We initially tried to book a night train from Banská Bystrica that would leave around 11:00 at night and arrive in Prague by 7:00 the next morning. This made sense since our time in Prague would be limited, and rather than waste valuable daytime hours sitting on our asses in the train, we could fall asleep in the middle of Slovakia and wake up in Prague. Sounds great, right?
Unfortunately, the overnight/sleeper train for that night was all booked, except for one cabin with three bunks, one of which had already been reserved by a woman. The reason this potentially mattered is because that woman could possibly have made a stink about sharing a cabin with a dude, apparently. You see, unless a male/female couple books a sleeper cabin for themselves first, the railway company tries to keep each cabin assigned to the same gender so as to avoid any possible awkwardness. The woman at the Lučenec train station ticket window was hesitant to sell us these tickets as a result.
We also asked about the sleeper train from Košice, but that was completely booked too
The lesson: if you're planning to go somewhere overnight via these sleeper cars, you can't be so spontaneous about it. You really need to book them at least several days in advance. (When we traveled to Krakow via the night/sleeper train back in 2012, we purchased the tickets 3-4 days earlier).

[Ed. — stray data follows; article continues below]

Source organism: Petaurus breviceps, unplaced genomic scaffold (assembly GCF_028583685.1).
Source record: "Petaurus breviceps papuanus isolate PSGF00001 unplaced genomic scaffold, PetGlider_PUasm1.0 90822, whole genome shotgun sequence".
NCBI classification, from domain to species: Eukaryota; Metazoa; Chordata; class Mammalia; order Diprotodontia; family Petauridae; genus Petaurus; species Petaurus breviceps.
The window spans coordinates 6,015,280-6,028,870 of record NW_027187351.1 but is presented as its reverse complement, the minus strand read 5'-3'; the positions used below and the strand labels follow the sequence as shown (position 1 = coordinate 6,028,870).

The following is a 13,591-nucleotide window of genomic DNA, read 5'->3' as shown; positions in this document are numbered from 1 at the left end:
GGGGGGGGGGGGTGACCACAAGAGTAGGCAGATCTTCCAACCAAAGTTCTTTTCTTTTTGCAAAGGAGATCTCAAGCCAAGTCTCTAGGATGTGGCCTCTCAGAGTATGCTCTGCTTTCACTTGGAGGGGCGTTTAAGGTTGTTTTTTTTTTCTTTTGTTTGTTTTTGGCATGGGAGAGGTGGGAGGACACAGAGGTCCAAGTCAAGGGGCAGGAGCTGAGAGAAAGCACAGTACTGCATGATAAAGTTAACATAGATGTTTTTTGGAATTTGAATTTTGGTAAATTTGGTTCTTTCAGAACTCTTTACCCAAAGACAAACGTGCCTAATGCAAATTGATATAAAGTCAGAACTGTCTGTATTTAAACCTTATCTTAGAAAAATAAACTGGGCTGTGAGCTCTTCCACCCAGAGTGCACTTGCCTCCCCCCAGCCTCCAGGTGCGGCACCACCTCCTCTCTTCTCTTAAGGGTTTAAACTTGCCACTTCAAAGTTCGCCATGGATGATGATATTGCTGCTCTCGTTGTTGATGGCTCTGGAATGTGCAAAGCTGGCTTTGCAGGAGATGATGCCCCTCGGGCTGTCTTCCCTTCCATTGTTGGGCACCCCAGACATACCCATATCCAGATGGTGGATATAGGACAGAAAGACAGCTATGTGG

The trek across the former Czechoslovakia
Since we didn't want to spend eight agonizing hours - i.e. an entire day - on the train, we had to settle for the next best option: take an evening train from Podrečany to Bratislava on Sunday, spend the night in Bratislava, then continue on to Prague early the next morning. Luckily, Hotel Mercure, a nice, modern, European hotel chain, had a standard room available for €60 that Sunday night, which worked out great since the place is basically right next to train station.
The four-hour train ride to Bratislava went by mercifully fast, or at least it did until about halfway through when this young woman who yapped in her "outdoor voice" to her boyfriend all the way to Bratislava boarded and sat in our cabin. Since the train car had enclosed cabins, and this woman had no sense of how to adjust her indoor volume, there was no escaping her (or her cloud of cloying perfume, for that matter) unless we wanted to give up our reserved window seats. I cranked up my iPod in an effort to tune her out. Normally people are pretty quiet and respectful in these cabins, and the only thing you need to fear is someone who hasn't showered or used deodorant since the 80s coming in. (Totally unrelated, but we noticed she and her beau were speaking Hungarian, but Terezia noted that it was an odd mix of Hungarian and Slovak; perhaps a dialect specific to Hungarians living in Slovakia?)